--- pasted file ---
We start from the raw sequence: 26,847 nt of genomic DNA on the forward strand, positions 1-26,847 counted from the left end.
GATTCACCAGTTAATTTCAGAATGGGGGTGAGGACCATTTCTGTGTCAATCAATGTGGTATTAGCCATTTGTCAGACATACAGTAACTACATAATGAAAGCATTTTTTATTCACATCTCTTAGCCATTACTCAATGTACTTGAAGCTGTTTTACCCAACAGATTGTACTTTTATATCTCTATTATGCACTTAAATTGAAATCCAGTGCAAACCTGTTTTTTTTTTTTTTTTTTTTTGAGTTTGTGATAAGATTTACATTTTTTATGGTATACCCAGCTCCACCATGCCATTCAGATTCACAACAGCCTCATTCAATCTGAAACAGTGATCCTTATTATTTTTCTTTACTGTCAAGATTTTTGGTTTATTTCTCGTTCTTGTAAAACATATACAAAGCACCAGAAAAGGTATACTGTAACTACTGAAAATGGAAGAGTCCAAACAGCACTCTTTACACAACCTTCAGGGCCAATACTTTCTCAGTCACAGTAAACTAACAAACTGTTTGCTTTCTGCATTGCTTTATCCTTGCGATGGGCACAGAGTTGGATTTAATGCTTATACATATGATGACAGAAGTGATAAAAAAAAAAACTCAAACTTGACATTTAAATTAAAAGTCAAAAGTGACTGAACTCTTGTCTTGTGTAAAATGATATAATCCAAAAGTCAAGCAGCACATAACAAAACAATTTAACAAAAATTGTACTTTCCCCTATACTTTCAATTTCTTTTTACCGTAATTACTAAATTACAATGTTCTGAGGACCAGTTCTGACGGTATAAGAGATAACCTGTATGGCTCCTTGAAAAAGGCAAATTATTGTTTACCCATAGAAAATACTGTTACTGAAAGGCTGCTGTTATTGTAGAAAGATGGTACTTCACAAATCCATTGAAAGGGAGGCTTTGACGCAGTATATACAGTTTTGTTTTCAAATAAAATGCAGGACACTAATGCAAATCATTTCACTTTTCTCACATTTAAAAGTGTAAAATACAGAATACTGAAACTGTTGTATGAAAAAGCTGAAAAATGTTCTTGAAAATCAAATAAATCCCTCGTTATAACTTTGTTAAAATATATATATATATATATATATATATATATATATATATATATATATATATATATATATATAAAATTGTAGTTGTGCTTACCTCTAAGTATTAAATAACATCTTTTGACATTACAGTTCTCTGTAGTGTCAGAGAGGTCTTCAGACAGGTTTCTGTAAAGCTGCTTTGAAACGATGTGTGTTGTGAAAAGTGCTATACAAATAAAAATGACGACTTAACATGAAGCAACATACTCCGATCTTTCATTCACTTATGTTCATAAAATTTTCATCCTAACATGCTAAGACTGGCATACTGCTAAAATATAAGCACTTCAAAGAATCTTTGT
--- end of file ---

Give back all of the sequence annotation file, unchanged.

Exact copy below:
We start from the raw sequence: 26,847 nt of genomic DNA on the forward strand, positions 1-26,847 counted from the left end.
GATTCACCAGTTAATTTCAGAATGGGGGTGAGGACCATTTCTGTGTCAATCAATGTGGTATTAGCCATTTGTCAGACATACAGTAACTACATAATGAAAGCATTTTTTATTCACATCTCTTAGCCATTACTCAATGTACTTGAAGCTGTTTTACCCAACAGATTGTACTTTTATATCTCTATTATGCACTTAAATTGAAATCCAGTGCAAACCTGTTTTTTTTTTTTTTTTTTTTTGAGTTTGTGATAAGATTTACATTTTTTATGGTATACCCAGCTCCACCATGCCATTCAGATTCACAACAGCCTCATTCAATCTGAAACAGTGATCCTTATTATTTTTCTTTACTGTCAAGATTTTTGGTTTATTTCTCGTTCTTGTAAAACATATACAAAGCACCAGAAAAGGTATACTGTAACTACTGAAAATGGAAGAGTCCAAACAGCACTCTTTACACAACCTTCAGGGCCAATACTTTCTCAGTCACAGTAAACTAACAAACTGTTTGCTTTCTGCATTGCTTTATCCTTGCGATGGGCACAGAGTTGGATTTAATGCTTATACATATGATGACAGAAGTGATAAAAAAAAAAACTCAAACTTGACATTTAAATTAAAAGTCAAAAGTGACTGAACTCTTGTCTTGTGTAAAATGATATAATCCAAAAGTCAAGCAGCACATAACAAAACAATTTAACAAAAATTGTACTTTCCCCTATACTTTCAATTTCTTTTTACCGTAATTACTAAATTACAATGTTCTGAGGACCAGTTCTGACGGTATAAGAGATAACCTGTATGGCTCCTTGAAAAAGGCAAATTATTGTTTACCCATAGAAAATACTGTTACTGAAAGGCTGCTGTTATTGTAGAAAGATGGTACTTCACAAATCCATTGAAAGGGAGGCTTTGACGCAGTATATACAGTTTTGTTTTCAAATAAAATGCAGGACACTAATGCAAATCATTTCACTTTTCTCACATTTAAAAGTGTAAAATACAGAATACTGAAACTGTTGTATGAAAAAGCTGAAAAATGTTCTTGAAAATCAAATAAATCCCTCGTTATAACTTTGTTAAAATATATATATATATATATATATATATATATATATATATATATATATATATATATATATATAAAATTGTAGTTGTGCTTACCTCTAAGTATTAAATAACATCTTTTGACATTACAGTTCTCTGTAGTGTCAGAGAGGTCTTCAGACAGGTTTCTGTAAAGCTGCTTTGAAACGATGTGTGTTGTGAAAAGTGCTATACAAATAAAAATGACGACTTAACATGAAGCAACATACTCCGATCTTTCATTCACTTATGTTCATAAAATTTTCATCCTAACATGCTAAGACTGGCATACTGCTAAAATATAAGCACTTCAAAGAATCTTTGT